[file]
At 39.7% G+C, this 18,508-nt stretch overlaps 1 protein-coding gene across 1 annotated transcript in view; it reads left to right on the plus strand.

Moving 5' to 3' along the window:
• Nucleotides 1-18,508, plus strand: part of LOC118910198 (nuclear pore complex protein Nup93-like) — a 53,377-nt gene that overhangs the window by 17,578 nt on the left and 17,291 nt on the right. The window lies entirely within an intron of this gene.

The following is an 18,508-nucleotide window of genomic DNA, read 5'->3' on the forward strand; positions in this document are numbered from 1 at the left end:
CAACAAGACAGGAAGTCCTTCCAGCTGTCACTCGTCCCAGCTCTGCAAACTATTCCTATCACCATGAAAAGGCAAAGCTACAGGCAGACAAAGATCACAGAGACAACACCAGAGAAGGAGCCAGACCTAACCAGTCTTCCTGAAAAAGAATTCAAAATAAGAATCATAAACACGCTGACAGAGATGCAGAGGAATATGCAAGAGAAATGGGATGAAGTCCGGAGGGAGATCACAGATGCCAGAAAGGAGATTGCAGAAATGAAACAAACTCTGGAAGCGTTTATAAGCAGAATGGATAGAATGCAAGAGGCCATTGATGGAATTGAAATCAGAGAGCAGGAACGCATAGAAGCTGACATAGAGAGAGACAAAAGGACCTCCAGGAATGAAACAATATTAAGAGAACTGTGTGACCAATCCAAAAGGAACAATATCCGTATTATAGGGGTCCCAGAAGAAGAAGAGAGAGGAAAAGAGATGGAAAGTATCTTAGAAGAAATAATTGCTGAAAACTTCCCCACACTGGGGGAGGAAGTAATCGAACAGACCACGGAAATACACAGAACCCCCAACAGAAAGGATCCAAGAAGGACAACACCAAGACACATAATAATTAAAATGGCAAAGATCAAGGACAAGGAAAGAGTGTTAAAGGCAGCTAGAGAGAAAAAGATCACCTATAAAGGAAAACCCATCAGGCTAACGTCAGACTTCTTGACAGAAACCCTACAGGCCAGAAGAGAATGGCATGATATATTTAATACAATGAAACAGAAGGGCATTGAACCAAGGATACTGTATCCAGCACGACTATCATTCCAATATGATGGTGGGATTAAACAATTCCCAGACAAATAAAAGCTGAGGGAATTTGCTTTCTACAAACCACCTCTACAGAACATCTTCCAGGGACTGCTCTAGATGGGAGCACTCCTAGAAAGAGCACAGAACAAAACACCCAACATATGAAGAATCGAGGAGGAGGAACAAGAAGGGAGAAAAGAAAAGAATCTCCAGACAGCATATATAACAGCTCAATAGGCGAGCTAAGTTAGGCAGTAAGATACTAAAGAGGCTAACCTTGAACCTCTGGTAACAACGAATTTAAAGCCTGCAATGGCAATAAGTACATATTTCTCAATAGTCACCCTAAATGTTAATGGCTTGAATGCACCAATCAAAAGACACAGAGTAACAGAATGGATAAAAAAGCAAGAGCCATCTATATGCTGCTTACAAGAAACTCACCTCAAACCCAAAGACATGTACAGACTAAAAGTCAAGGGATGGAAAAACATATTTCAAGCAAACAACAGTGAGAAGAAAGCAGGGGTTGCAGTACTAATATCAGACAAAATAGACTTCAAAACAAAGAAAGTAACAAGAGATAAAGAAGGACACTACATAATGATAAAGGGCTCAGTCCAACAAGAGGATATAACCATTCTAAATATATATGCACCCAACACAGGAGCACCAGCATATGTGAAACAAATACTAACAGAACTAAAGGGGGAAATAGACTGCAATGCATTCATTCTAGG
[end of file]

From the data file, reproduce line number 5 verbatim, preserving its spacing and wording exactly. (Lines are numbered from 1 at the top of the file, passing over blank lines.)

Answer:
CAACAAGACAGGAAGTCCTTCCAGCTGTCACTCGTCCCAGCTCTGCAAACTATTCCTATCACCATGAAAAGGCAAAGCTACAGGCAGACAAAGATCACAGAGACAACACCAGAGAAGGAGCCAGACCTAACCAGTCTTCCTGAAAAAGAATTCAAAATAAGAATCATAAACACGCTGACAGAGATGCAGAGGAATATGCAAGAGAAATGGGATGAAGTCCGGAGGGAGATCACAGATGCCAGAAAGGAGATTGCAGAAATGAAACAAACTCTGGAAGCGTTTATAAGCAGAATGGATAGAATGCAAGAGGCCATTGATGGAATTGAAATCAGAGAGCAGGAACGCATAGAAGCTGACATAGAGAGAGACAAAAGGACCTCCAGGAATGAAACAATATTAAGAGAACTGTGTGACCAATCCAAAAGGAACAATATCCGTATTATAGGGGTCCCAGAAGAAGAAGAGAGAGGAAAAGAGATGGAAAGTATCTTAGAAGAAATAATTGCTGAAAACTTCCCCACACTGGGGGAGGAAGTAATCGAACAGACCACGGAAATACACAGAACCCCCAACAGAAAGGATCCAAGAAGGACAACACCAAGACACATAATAATTAAAATGGCAAAGATCAAGGACAAGGAAAGAGTGTTAAAGGCAGCTAGAGAGAAAAAGATCACCTATAAAGGAAAACCCATCAGGCTAACGTCAGACTTCTTGACAGAAACCCTACAGGCCAGAAGAGAATGGCATGATATATTTAATACAATGAAACAGAAGGGCATTGAACCAAGGATACTGTATCCAGCACGACTATCATTCCAATATGATGGTGGGATTAAACAATTCCCAGACAAATAAAAGCTGAGGGAATTTGCTTTCTACAAACCACCTCTACAGAACATCTTCCAGGGACTGCTCTAGATGGGAGCACTCCTAGAAAGAGCACAGAACAAAACACCCAACATATGAAGAATCGAGGAGGAGGAACAAGAAGGGAGAAAAGAAAAGAATCTCCAGACAGCATATATAACAGCTCAATAGGCGAGCTAAGTTAGGCAGTAAGATACTAAAGAGGCTAACCTTGAACCTCTGGTAACAACGAATTTAAAGCCTGCAATGGCAATAAGTACATATTTCTCAATAGTCACCCTAAATGTTAATGGCTTGAATGCACCAATCAAAAGACACAGAGTAACAGAATGGATAAAAAAGCAAGAGCCATCTATATGCTGCTTACAAGAAACTCACCTCAAACCCAAAGACATGTACAGACTAAAAGTCAAGGGATGGAAAAACATATTTCAAGCAAACAACAGTGAGAAGAAAGCAGGGGTTGCAGTACTAATATCAGACAAAATAGACTTCAAAACAAAGAAAGTAACAAGAGATAAAGAAGGACACTACATAATGATAAAGGGCTCAGTCCAACAAGAGGATATAACCATTCTAAATATATATGCACCCAACACAGGAGCACCAGCATATGTGAAACAAATACTAACAGAACTAAAGGGGGAAATAGACTGCAATGCATTCATTCTAGG